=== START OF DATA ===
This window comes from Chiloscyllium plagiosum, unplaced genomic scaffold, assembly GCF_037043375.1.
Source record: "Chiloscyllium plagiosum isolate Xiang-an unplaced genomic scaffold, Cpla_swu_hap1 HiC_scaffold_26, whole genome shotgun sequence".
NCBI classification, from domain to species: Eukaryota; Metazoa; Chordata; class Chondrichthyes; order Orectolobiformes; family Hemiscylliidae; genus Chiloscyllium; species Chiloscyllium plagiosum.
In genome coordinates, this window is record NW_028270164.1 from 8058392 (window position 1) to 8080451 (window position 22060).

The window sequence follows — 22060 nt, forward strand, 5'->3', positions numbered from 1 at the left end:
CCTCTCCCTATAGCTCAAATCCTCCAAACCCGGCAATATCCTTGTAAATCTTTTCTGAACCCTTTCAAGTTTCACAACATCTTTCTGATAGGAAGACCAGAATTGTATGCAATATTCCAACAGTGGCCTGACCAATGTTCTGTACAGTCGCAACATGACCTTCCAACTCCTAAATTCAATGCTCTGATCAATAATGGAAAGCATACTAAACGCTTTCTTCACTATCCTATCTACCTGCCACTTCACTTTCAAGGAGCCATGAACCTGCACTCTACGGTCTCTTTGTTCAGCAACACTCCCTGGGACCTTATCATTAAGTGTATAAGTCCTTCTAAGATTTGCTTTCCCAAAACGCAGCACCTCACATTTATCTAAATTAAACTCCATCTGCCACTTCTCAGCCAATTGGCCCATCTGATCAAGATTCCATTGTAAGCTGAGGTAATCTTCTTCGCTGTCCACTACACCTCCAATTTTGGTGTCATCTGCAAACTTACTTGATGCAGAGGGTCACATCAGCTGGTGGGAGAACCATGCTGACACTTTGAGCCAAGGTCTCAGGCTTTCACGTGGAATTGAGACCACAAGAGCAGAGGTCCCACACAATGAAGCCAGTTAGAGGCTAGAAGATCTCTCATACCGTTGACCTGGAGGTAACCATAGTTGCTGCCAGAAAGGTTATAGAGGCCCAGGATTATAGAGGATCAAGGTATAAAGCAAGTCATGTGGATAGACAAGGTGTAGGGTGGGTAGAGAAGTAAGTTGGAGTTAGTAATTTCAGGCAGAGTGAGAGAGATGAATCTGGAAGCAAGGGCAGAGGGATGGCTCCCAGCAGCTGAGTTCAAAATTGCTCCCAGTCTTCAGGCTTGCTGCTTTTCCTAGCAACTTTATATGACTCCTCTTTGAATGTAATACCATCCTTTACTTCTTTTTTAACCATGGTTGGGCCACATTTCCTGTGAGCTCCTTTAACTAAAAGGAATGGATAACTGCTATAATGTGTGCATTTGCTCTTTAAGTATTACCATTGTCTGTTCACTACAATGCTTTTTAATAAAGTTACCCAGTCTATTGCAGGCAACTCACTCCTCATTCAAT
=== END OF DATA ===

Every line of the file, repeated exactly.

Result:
This window comes from Chiloscyllium plagiosum, unplaced genomic scaffold, assembly GCF_037043375.1.
Source record: "Chiloscyllium plagiosum isolate Xiang-an unplaced genomic scaffold, Cpla_swu_hap1 HiC_scaffold_26, whole genome shotgun sequence".
NCBI classification, from domain to species: Eukaryota; Metazoa; Chordata; class Chondrichthyes; order Orectolobiformes; family Hemiscylliidae; genus Chiloscyllium; species Chiloscyllium plagiosum.
In genome coordinates, this window is record NW_028270164.1 from 8058392 (window position 1) to 8080451 (window position 22060).

The window sequence follows — 22060 nt, forward strand, 5'->3', positions numbered from 1 at the left end:
CCTCTCCCTATAGCTCAAATCCTCCAAACCCGGCAATATCCTTGTAAATCTTTTCTGAACCCTTTCAAGTTTCACAACATCTTTCTGATAGGAAGACCAGAATTGTATGCAATATTCCAACAGTGGCCTGACCAATGTTCTGTACAGTCGCAACATGACCTTCCAACTCCTAAATTCAATGCTCTGATCAATAATGGAAAGCATACTAAACGCTTTCTTCACTATCCTATCTACCTGCCACTTCACTTTCAAGGAGCCATGAACCTGCACTCTACGGTCTCTTTGTTCAGCAACACTCCCTGGGACCTTATCATTAAGTGTATAAGTCCTTCTAAGATTTGCTTTCCCAAAACGCAGCACCTCACATTTATCTAAATTAAACTCCATCTGCCACTTCTCAGCCAATTGGCCCATCTGATCAAGATTCCATTGTAAGCTGAGGTAATCTTCTTCGCTGTCCACTACACCTCCAATTTTGGTGTCATCTGCAAACTTACTTGATGCAGAGGGTCACATCAGCTGGTGGGAGAACCATGCTGACACTTTGAGCCAAGGTCTCAGGCTTTCACGTGGAATTGAGACCACAAGAGCAGAGGTCCCACACAATGAAGCCAGTTAGAGGCTAGAAGATCTCTCATACCGTTGACCTGGAGGTAACCATAGTTGCTGCCAGAAAGGTTATAGAGGCCCAGGATTATAGAGGATCAAGGTATAAAGCAAGTCATGTGGATAGACAAGGTGTAGGGTGGGTAGAGAAGTAAGTTGGAGTTAGTAATTTCAGGCAGAGTGAGAGAGATGAATCTGGAAGCAAGGGCAGAGGGATGGCTCCCAGCAGCTGAGTTCAAAATTGCTCCCAGTCTTCAGGCTTGCTGCTTTTCCTAGCAACTTTATATGACTCCTCTTTGAATGTAATACCATCCTTTACTTCTTTTTTAACCATGGTTGGGCCACATTTCCTGTGAGCTCCTTTAACTAAAAGGAATGGATAACTGCTATAATGTGTGCATTTGCTCTTTAAGTATTACCATTGTCTGTTCACTACAATGCTTTTTAATAAAGTTACCCAGTCTATTGCAGGCAACTCACTCCTCATTCAAT